Raphael Kassin: is Brazil the country of the future?
Many investors are excited about Latin America's biggest economy but Brazilian-born emerging markets expert Raphael Kassin has been spending time there and doesn’t like what he sees.
by Raphael Kassin on Dec 14, 2011 at 08:01
The concept of a country being an emerging market is simple to understand.
There is volatility and uncertainty in its economics and politics. There is also economic potential, which politicians should recognise and nurture by creating the proper environment for its fulfilment.
If all stars align properly, the country’s politicians will enact legislation to facilitate/improve trade, improve infrastructure conditions, provide a logical tax framework, provide good levels of education, reduce corruption and maintain a logical/stable currency value. As a result of these types of measures, one would expect the countryto graduate to a developed status.
Since I was a child, I often heard about Brazil being the country of the future. In my mind, that could only mean the country’s economy would ‘emerge’; shocks would cease to happen and its institutions would appear more similar to those of traditional developed markets.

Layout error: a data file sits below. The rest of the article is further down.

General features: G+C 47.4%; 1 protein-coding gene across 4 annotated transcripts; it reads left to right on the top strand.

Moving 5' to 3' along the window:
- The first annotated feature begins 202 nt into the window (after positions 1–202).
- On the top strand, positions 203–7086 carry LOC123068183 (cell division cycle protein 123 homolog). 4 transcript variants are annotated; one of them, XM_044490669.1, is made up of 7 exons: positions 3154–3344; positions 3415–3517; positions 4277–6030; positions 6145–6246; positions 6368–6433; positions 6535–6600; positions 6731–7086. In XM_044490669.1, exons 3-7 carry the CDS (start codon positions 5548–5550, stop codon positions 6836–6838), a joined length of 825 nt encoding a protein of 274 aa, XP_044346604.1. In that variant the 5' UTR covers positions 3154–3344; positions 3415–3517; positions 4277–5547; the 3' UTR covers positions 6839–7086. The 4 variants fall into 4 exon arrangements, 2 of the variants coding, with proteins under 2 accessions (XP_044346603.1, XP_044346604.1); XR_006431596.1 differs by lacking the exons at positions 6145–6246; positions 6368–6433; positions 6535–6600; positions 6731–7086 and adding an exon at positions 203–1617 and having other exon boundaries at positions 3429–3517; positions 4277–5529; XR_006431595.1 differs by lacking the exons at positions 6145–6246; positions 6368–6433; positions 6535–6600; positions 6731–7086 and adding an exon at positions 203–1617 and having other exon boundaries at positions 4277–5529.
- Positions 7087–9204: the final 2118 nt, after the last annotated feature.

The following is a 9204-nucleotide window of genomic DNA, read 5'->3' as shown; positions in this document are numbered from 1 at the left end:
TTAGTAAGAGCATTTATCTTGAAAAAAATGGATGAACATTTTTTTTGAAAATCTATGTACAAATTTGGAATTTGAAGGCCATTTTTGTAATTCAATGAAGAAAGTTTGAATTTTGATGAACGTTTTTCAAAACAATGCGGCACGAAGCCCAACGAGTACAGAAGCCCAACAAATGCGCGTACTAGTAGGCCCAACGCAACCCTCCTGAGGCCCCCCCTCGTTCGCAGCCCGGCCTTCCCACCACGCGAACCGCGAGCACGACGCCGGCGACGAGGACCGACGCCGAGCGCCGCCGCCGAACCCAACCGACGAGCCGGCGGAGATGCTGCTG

During that period, many currencies came and went, the real was created, inflation dropped to realistic levels, a union worker with no formal education and a taste for strong liquor became president and was re-elected, a commodity rally helped create massive foreign currency reserves, rating agencies upgraded first and asked questions later and yields on Brazilian bonds in US dollars soon neared the incredible 5% mark.
At this stage, politicians who had promised that Brazil would become a developed economy declared their target reached.
But is Brazil really a developed economy, worthy of its credit rating and of the credibility foreigners now attach to it or is its economy in a bubble ready to burst?
Take a closer look
Financial reports are encouraging. I refer to my previous article in June for economic numbers. The economy continues to grow, despite a forecast 3% for 2011 potentially coming out lower, and foreign currency reserves remain high, providing comfort to bond holders, although yields on those bonds are meagre.
Negatively, the level of government continues to rise and government employee numbers explain why the Workers’ Party manages to be re-elected these days. Net-net, financial indicators point to a super tanker managing so far to avoid a global crisis.
Let’s now descend from our lofty tower to better observe the country’s reality today. Brazilian consumers have gone wild, debt levels continue to rise beyond belief, with those who have a normal job profiting from easy credit to jump up the social ladder via abominable levels of consumption.
To add insult to injury, those consumers are paying top prices for goods without really considering the value of what they buy, to the extent that it is cheaper to fly abroad to make purchases and still spend less when all costs are factored in.
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